Engineering optimism

May 1, 2009
Sarah McChesneyChief EngineerRingfeder Corp.Westwood, N.J.

How long have you been working as a project engineer?

I've been doing this since the early 1990s. Ours is a small company, so it gives its employees the opportunity to do as much as they feel capable of doing.

How did you end up at your current position?

I just fell into it. I moved to this area when my husband took a job at BMW of North America. After reading a newspaper ad, I submitted my resume. At the time, Ringfeder was looking for someone to start a CAD system for them.

What's your workday like?

My typical day includes processing orders that require some design work, designing solutions for specific applications, working with suppliers, reviewing quality issues with our quality control department, and providing any support that is needed with our technical sales department — not in any particular order.

In light of the current economy, how do you see American innovation evolving so that the U.S. remains competitive?

I believe that we have some of the best engineers in the world and for the most part, American engineers are optimists, believing there is always a way. The world will continue to need this level of know-how and optimism. American engineers also provide solutions that work - and this skill is worth something. We need to be generous with our knowledge to the next generation of engineers and manufacturers. It's also important that we keep the interest in design and manufacturing alive and well in our youth.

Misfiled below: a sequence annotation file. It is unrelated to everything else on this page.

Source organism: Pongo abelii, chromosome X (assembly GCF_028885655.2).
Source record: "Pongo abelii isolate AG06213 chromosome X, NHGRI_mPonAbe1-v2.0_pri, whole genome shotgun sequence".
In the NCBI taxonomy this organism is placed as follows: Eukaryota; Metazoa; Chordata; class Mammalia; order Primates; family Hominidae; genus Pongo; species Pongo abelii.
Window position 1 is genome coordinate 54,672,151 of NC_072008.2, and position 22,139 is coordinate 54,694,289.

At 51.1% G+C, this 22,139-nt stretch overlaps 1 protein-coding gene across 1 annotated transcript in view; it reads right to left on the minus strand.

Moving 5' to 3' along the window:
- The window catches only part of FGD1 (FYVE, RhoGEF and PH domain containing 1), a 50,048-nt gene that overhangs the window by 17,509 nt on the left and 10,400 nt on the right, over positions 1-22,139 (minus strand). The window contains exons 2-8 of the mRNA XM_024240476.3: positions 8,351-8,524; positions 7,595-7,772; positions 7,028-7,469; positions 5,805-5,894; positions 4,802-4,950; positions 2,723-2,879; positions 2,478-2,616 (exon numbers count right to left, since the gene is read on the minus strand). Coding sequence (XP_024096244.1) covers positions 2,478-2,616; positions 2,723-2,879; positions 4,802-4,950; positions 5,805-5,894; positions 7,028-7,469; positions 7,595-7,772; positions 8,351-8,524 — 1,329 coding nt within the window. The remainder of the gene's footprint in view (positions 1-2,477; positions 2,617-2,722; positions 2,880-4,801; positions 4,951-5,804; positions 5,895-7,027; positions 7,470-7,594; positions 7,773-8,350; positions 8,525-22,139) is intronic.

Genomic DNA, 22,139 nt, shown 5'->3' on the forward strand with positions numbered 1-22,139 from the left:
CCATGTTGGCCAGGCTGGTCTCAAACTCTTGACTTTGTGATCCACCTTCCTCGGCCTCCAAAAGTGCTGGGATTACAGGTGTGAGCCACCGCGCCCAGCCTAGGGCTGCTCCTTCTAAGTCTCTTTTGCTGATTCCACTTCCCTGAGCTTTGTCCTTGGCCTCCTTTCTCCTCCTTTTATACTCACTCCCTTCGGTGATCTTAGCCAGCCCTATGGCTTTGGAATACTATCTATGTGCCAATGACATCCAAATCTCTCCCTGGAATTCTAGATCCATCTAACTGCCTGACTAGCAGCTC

What are your hobbies outside of work?

My children are ages 5 and 6 and I'm excited about giving them the opportunity to try things. It gives me great joy to see them having fun learning about all the different possibilities. I also started teaching Catechism this year, which I really enjoy. This along with work and a little exercise seems to fill the time pretty well.

Words to live by?

“Where there's a will, there's a way” pretty much sums it up for me.

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